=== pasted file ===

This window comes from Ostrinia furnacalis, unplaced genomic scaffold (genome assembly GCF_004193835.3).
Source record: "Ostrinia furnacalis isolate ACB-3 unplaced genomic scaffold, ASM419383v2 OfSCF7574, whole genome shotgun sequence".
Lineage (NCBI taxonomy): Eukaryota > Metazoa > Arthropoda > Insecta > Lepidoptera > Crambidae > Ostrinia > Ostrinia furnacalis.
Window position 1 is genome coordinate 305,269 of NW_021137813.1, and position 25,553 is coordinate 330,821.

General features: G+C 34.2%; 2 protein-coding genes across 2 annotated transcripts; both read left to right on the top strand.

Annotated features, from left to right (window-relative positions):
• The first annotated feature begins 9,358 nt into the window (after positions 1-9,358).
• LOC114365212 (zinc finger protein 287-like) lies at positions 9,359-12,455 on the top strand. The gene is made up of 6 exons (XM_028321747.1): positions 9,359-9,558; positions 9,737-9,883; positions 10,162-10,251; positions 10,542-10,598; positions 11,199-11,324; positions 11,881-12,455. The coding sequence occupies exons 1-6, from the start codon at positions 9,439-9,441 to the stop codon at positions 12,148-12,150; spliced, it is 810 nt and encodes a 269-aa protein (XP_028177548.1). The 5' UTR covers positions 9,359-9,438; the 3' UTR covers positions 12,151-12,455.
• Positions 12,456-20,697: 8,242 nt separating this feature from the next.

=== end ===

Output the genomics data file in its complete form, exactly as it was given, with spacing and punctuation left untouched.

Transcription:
This window comes from Ostrinia furnacalis, unplaced genomic scaffold (genome assembly GCF_004193835.3).
Source record: "Ostrinia furnacalis isolate ACB-3 unplaced genomic scaffold, ASM419383v2 OfSCF7574, whole genome shotgun sequence".
Lineage (NCBI taxonomy): Eukaryota > Metazoa > Arthropoda > Insecta > Lepidoptera > Crambidae > Ostrinia > Ostrinia furnacalis.
Window position 1 is genome coordinate 305,269 of NW_021137813.1, and position 25,553 is coordinate 330,821.

General features: G+C 34.2%; 2 protein-coding genes across 2 annotated transcripts; both read left to right on the top strand.

Annotated features, from left to right (window-relative positions):
• The first annotated feature begins 9,358 nt into the window (after positions 1-9,358).
• LOC114365212 (zinc finger protein 287-like) lies at positions 9,359-12,455 on the top strand. The gene is made up of 6 exons (XM_028321747.1): positions 9,359-9,558; positions 9,737-9,883; positions 10,162-10,251; positions 10,542-10,598; positions 11,199-11,324; positions 11,881-12,455. The coding sequence occupies exons 1-6, from the start codon at positions 9,439-9,441 to the stop codon at positions 12,148-12,150; spliced, it is 810 nt and encodes a 269-aa protein (XP_028177548.1). The 5' UTR covers positions 9,359-9,438; the 3' UTR covers positions 12,151-12,455.
• Positions 12,456-20,697: 8,242 nt separating this feature from the next.